NOTE: This resource is designed to provide a concise introduction to a variety of screening, diagnostic, and treatment procedures. All animations in the Procedures InMotion resource are physician-reviewed and reflect the most up-to-date, evidence-based information. Relevant sources are provided for each animation.
The information provided here is intended to offer a general idea of what to expect when you undergo a particular procedure. Some details have been intentionally omitted to make the animation more accessible. Specific details, including length of the procedure, duration of the hospital stay, and the surgical techniques used can vary based on the severity of your condition, your doctor's experience, the hospital's protocol, and other factors. Be sure to thoroughly discuss the details of your procedure with your doctor beforehand.
The heart is a muscle. It pumps blood containing oxygen and nutrients throughout the body.
We need oxygen and nutrients to work……to eat…and even to rest.
Normally, the heart pumps enough blood to all the parts of your body.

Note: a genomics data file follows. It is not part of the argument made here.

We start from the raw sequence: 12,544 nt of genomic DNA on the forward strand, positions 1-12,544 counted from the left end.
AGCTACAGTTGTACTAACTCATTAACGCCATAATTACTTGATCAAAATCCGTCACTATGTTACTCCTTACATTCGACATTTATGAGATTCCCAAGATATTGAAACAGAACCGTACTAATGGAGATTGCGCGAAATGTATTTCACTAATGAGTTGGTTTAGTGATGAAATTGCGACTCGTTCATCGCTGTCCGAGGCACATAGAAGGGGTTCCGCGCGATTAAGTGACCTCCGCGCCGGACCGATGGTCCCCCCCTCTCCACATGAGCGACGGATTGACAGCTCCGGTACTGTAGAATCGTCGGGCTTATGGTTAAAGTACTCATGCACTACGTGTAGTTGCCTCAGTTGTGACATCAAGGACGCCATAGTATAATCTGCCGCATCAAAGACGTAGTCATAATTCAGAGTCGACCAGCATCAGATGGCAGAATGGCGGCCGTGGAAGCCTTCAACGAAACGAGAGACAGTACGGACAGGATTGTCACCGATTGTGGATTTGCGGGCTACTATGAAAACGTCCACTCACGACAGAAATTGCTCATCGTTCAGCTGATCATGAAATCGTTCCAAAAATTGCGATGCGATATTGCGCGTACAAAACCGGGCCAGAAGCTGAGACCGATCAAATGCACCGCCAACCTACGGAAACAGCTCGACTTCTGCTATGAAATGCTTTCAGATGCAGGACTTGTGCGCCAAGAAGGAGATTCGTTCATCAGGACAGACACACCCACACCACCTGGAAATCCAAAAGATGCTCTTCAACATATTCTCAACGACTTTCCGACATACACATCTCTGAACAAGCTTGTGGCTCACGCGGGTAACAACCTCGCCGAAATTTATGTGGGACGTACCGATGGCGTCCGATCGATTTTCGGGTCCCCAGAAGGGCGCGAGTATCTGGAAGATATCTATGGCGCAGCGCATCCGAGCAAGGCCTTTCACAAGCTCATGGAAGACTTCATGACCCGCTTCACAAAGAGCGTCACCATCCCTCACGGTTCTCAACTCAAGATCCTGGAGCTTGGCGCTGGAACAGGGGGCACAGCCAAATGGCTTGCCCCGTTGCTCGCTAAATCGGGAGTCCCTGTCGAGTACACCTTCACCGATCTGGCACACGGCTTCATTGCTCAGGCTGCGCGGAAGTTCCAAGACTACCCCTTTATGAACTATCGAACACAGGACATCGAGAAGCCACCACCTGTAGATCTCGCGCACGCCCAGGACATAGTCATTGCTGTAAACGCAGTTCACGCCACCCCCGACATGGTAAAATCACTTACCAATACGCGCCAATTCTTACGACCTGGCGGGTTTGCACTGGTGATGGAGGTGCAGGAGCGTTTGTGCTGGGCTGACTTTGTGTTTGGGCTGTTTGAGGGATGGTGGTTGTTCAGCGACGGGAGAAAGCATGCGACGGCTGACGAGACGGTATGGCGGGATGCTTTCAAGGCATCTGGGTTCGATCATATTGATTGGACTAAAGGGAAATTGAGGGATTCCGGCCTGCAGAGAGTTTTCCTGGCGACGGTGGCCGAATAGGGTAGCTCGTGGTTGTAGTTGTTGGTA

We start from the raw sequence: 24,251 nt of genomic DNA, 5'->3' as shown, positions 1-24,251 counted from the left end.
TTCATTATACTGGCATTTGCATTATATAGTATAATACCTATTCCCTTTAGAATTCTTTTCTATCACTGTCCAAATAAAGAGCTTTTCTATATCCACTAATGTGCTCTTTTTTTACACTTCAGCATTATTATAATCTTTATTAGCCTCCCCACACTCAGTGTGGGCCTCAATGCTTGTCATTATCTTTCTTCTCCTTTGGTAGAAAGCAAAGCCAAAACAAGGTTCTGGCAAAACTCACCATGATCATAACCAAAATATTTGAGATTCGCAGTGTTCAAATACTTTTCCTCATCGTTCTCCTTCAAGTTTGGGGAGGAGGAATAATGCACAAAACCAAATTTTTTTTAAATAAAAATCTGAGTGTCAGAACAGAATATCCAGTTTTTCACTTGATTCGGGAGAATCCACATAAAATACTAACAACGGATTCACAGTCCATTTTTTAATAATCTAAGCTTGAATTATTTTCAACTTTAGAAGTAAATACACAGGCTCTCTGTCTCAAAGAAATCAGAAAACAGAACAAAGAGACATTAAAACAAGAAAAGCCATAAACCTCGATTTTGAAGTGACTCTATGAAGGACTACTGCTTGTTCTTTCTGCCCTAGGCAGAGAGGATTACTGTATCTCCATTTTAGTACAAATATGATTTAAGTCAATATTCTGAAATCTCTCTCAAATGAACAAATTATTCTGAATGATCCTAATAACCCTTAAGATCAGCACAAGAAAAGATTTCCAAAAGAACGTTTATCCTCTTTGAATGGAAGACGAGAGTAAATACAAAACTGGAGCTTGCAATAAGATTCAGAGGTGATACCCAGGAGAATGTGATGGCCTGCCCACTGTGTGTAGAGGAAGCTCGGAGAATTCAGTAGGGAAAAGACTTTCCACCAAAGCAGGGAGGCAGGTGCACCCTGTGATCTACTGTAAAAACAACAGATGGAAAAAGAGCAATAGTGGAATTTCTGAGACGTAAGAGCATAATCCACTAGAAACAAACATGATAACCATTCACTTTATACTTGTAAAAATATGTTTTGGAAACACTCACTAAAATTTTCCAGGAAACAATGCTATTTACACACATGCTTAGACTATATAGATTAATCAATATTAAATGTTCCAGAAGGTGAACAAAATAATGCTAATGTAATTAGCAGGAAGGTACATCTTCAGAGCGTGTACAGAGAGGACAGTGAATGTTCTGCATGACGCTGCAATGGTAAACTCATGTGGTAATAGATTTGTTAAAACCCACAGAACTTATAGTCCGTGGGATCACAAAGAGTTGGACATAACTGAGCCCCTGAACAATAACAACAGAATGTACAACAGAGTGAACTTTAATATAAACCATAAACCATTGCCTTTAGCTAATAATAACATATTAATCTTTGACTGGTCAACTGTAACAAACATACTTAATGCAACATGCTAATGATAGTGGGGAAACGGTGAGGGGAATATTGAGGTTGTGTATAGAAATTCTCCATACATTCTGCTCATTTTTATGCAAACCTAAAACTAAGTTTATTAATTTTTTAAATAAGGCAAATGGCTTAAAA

But when you have heart failure, your heart is weakened, and pumps less blood.
When this happens, your body tries to help the heart pump more blood by releasing chemicals, called hormones, which make the heart bigger.
But over time, this actually weakens your heart more, and it pumps even less blood.
If your body does not get enough blood, it begins holding onto fluid. Slowly the fluid begins building up. This is called edema, and is the cause of many heart failure symptoms.
Shortness of breath, one of most alarming symptoms of heart failure, is caused by fluid build-up in the lungs.
Swelling and loss of your appetite are other symptoms of heart failure.
They can occur if fluid buildup in the feet, legs, hands, face and abdomen. Heart failure can also make you feel very tired.
That’s because the parts of your body are not getting the blood they need to work properly. The weaker your heart gets, the worse these symptoms become.
If they get too bad, you may need to go to the hospital.
Animation Copyright © Milner-Fenwick
Please be aware that this information is provided to supplement the care provided by your physician. It is neither intended nor implied to be a substitute for professional medical advice. CALL YOUR HEALTHCARE PROVIDER IMMEDIATELY IF YOU THINK YOU MAY HAVE A MEDICAL EMERGENCY. Always seek the advice of your physician or other qualified health provider prior to starting any new treatment or with any questions you may have regarding a medical condition.
Copyright © 2012 EBSCO Publishing All rights reserved.
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